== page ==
New York veterans with disabilities are discovering newfound confidence and camaraderie through a free, weekly swim program at the Asphalt Green Aquatic Center on the Upper East Side. Members of the group have disabilities that range from aches and pains, to lost limbs and spinal injuries. But many say the sport is helping them overcome physical as well as mental barriers.
On his first day with the group, Anwar Elboustani, 30, was working one-on-one with swim coach Neil Cook. The Navy veteran was practicing techniques to reduce pain in his shoulder and back. He swam out into the water with ease, practicing his breathing and arm rotation the way Cook showed him, and it seemed to work. Elboustani said the pressure on his shoulder is easing.
“One of our overriding goals is to get them to be able to swim, without putting stress on their existing injury,” Cook explained. “So we modify things.”
The Navy veteran was a natural in the water. But for others, getting comfortable in the pool again takes time. After a car accident stateside left her with a spinal injury, Air Force veteran Lorraine Roberts said she was afraid to get back in the water. The 58-year-old started at the beginning, learning to feel safe while floating, then moving on to treading water. Now, she’s practicing in the deep end.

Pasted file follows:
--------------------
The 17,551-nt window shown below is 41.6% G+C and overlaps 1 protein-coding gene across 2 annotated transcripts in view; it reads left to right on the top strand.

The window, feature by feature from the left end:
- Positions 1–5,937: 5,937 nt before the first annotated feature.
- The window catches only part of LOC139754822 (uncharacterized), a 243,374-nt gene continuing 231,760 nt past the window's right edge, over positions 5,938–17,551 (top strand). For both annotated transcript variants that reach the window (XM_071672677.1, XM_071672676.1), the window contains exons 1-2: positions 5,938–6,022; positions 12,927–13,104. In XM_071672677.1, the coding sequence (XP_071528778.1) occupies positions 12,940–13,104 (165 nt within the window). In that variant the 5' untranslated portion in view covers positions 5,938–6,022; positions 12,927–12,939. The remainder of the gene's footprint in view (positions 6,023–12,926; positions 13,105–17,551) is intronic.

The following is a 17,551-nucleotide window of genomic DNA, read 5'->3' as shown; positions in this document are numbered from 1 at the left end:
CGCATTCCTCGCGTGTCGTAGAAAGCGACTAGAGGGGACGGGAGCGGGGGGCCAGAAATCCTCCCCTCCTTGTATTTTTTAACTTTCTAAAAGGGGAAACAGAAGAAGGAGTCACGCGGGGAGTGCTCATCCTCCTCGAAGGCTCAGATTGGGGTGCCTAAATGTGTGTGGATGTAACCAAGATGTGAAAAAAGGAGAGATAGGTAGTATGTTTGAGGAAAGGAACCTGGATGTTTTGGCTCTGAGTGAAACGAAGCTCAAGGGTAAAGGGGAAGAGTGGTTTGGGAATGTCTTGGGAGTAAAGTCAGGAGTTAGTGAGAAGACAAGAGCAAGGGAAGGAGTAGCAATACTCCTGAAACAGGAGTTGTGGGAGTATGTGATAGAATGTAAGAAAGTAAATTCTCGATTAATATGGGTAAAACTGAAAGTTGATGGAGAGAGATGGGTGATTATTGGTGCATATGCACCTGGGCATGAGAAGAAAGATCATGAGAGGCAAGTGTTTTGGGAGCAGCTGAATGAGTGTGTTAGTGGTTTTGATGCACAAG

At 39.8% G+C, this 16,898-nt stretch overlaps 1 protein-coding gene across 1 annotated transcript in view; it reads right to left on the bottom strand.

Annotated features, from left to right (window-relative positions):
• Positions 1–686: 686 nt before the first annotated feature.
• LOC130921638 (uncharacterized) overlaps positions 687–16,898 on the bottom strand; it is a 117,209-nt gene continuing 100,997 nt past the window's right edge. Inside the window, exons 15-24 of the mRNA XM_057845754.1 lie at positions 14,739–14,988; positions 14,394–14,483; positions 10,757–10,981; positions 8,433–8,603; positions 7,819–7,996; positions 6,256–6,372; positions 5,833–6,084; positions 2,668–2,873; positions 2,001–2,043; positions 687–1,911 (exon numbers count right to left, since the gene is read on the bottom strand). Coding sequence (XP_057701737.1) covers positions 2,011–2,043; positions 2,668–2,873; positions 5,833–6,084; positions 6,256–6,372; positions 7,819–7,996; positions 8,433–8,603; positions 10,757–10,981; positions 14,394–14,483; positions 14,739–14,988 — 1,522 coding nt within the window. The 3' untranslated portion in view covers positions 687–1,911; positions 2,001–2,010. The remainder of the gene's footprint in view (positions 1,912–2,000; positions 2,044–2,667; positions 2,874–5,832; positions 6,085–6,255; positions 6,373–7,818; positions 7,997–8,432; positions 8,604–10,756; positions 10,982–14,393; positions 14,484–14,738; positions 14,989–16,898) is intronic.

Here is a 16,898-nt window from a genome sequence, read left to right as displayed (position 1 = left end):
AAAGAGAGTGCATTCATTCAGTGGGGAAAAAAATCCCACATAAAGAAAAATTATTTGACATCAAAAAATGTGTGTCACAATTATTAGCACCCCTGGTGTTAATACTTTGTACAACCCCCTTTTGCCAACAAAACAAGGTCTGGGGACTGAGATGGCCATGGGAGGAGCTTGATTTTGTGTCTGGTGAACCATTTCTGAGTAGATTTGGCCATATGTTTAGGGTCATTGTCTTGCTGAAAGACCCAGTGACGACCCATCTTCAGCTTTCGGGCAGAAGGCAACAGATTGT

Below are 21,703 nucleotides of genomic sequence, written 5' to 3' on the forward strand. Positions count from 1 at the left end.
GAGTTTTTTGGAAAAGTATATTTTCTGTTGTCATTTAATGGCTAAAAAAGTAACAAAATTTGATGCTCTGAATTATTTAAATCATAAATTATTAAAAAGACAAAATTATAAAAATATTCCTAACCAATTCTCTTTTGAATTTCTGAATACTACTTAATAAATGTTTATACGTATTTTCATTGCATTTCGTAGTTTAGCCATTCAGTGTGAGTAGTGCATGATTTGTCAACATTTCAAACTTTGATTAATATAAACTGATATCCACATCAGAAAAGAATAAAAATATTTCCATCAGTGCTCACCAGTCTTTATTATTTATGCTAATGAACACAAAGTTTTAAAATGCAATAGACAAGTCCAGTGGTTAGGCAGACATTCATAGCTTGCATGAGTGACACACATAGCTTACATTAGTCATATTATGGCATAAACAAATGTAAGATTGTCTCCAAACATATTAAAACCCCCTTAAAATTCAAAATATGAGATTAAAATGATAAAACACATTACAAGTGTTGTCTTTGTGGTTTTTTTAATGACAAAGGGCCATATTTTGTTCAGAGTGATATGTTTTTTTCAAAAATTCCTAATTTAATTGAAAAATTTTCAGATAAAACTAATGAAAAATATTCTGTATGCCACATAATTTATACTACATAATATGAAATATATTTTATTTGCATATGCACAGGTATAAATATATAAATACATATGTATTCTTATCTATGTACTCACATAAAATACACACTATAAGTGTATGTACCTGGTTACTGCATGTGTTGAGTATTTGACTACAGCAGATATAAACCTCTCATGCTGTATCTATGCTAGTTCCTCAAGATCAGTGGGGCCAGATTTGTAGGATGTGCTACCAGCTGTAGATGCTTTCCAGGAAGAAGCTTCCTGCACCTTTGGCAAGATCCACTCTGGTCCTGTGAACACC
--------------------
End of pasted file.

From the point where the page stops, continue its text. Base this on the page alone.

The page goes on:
(Coach Walid Messili instructs Lorraine Roberts in swimming techniques. By Annmarie Fertoli/WNYC).
“You feel yourself getting stronger,” she said. “When you feel yourself getting stronger physically, you feel stronger mentally. You feel empowered, you don’t feel like a victim, now you feel like a victor.”
Roberts is already setting new goals, like swimming a full 25 meters across the pool. That’s also a goal for 66-year-old Army Veteran Robert Denson. Because of circulation issues, his right leg was amputated above the knee three years ago. He also started in the shallow water, but in a matter of weeks has worked himself up to getting into and out of the full-sized pool by himself.
“I feel good,” he said. “I feel like I accomplished something. Before I started to come here, I would look at that water and I would never think about getting in that water again.”
Now, he’s eying the diving board.
It’s stories like these that make it all worthwhile for coach Neil Cook, who’s been teaching swimming since the late 1950s.
“There are days I walk out of here and I have tears in my eyes because it’s so rewarding to be able to reach somebody and turn, ‘I can’t do that,’ into, ‘Rob, you’re in the water already? Lorraine, you’re already in the water? Wait for me!’”
(Coach Cynthia Plasschaert with Army veteran Robert Denson. Courtesy Asphalt Green).
The swim program is funded by a $25,000 dollar grant from the U.S. Olympic Committee. A handful of veterans have become regulars since the program started last fall, but Cook and the other coaches said they’d like to attract even more.